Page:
gtag('config', 'UA-12595121-1'); Zimbabwe to Pioneer Floating Solar Panels on Kariba Dam – The Zimbabwe Mail

Zimbabwe to Pioneer Floating Solar Panels on Kariba Dam

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Harare, Zimbabwe – In a groundbreaking move towards sustainable energy, Zimbabwe has announced plans to install floating solar panels on the Kariba Dam, the world’s largest man-made freshwater reservoir, by early next year.

This ambitious project, spearheaded by the Ministry of Mines and Energy Development, aims to address the nation’s pressing energy shortages and foster renewable energy sources.

Gloria Magombo, the secretary for energy and power development, unveiled the project details during a press briefing in Harare. She emphasized that the initial phase will see the installation of 150 megawatts of solar panels on the surface of the Kariba Dam.

“This is just the beginning,” Magombo stated, highlighting the project’s potential to significantly enhance Zimbabwe’s energy capacity. Furthermore, she revealed that the private sector has shown considerable interest, with applications to install an additional 600 megawatts of floating solar panels. However, she refrained from providing specific details about these applications.

The decision to pursue floating solar technology comes as Zimbabwe grapples with decreasing water levels in the Kariba Dam, which borders both Zimbabwe and Zambia. The Zambezi River Authority, citing a severe drought, has had to reduce the water allocation for hydroelectric power generation. This reduction has exacerbated power shortages, leading to frequent power cuts across the nation. In response, the government has been compelled to explore alternative energy sources to alleviate the crisis.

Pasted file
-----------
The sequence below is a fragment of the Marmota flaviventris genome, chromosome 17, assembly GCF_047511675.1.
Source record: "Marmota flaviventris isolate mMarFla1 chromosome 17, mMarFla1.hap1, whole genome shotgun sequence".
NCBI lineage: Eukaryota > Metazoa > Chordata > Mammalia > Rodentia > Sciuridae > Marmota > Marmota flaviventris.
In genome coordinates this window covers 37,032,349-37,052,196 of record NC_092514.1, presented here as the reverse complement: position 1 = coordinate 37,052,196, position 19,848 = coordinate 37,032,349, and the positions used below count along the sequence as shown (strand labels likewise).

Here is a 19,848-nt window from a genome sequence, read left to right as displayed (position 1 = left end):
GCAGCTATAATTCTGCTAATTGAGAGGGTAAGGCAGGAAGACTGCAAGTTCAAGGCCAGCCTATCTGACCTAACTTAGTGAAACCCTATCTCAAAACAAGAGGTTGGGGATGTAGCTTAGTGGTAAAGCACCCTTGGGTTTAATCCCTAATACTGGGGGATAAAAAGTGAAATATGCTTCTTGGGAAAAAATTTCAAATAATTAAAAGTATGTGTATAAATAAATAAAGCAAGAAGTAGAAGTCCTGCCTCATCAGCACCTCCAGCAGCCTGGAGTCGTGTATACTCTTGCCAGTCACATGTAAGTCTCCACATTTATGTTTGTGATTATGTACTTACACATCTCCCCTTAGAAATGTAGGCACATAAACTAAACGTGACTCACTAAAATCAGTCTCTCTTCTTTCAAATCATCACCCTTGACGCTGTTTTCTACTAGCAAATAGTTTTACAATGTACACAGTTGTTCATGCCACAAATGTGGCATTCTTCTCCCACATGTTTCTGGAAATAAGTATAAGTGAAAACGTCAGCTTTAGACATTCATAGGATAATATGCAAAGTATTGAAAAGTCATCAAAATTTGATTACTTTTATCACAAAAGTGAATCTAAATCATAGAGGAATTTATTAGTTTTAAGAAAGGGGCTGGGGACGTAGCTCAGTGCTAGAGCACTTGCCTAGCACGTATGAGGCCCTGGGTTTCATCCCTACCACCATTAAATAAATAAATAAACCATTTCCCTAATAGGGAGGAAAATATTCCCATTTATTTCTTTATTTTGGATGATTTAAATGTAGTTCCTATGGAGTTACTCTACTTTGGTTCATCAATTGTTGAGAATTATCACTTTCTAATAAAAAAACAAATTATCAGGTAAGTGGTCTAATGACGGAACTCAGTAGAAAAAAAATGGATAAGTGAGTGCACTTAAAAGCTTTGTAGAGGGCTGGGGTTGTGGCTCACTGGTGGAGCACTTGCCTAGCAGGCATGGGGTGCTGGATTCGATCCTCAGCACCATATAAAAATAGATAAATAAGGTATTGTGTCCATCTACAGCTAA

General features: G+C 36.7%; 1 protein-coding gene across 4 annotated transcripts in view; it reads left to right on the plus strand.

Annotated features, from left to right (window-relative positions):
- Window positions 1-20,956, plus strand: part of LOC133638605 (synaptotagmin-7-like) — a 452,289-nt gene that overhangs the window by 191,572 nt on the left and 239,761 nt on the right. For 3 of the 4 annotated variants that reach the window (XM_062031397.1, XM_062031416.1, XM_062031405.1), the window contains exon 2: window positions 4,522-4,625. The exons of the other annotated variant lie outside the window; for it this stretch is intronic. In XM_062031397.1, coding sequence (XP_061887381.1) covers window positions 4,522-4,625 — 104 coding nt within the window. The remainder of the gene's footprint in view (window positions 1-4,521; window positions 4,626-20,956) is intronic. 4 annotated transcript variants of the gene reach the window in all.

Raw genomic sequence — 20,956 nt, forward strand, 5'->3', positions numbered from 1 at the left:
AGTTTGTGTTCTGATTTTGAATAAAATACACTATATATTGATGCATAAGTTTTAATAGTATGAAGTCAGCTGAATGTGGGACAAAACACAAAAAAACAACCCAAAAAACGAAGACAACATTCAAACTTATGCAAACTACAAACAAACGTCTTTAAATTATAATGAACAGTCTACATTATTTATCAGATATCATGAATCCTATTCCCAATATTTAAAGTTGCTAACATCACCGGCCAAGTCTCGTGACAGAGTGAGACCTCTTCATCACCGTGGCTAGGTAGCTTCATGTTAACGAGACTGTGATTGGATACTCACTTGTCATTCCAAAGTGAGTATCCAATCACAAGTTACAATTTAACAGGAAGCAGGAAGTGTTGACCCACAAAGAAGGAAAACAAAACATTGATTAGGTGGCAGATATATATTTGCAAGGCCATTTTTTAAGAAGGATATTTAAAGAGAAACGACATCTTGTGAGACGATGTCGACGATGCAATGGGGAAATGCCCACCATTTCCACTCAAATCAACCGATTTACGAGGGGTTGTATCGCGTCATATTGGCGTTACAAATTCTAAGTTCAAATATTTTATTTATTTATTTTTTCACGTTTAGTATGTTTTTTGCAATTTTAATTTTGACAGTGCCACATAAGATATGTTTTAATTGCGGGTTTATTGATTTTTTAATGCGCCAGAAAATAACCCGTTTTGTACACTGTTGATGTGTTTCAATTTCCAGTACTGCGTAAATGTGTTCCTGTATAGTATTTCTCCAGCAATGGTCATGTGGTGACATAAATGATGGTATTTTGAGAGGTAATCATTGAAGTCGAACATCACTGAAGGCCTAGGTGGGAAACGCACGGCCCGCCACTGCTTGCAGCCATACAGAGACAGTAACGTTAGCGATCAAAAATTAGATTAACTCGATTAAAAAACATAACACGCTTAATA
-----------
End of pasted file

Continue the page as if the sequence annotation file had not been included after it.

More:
“Lower water levels have significantly impacted our power generation capabilities,” Magombo explained. “The floating solar panels present a viable solution to augment our energy supply without further straining our water resources.” The innovative approach of utilizing floating solar panels not only optimizes space but also helps in reducing water evaporation from the reservoir, adding an environmental benefit to the project.

Beyond the Kariba Dam, Zimbabwe’s government has ambitious plans to expand floating solar technology to other reservoirs. Magombo disclosed plans for a similar installation at the Mutirikwi Dam. She also noted a growing interest from the private sector in developing more floating solar projects, reflecting a broader commitment to renewable energy investments in the country.

The introduction of floating solar panels marks a significant milestone in Zimbabwe’s energy strategy. It aligns with global trends towards renewable energy and showcases the country’s proactive steps in combating climate change and ensuring energy security. This project not only promises to mitigate the current energy crisis but also positions Zimbabwe as a leader in innovative energy solutions on the African continent.

As the world watches, Zimbabwe’s foray into floating solar technology could serve as a model for other nations facing similar energy and environmental challenges. With the anticipated installation by early next year, the Kariba Dam project is set to be a beacon of progress and sustainability, paving the way for a greener and more resilient future for Zimbabwe.

Additional reporting by Bloomberg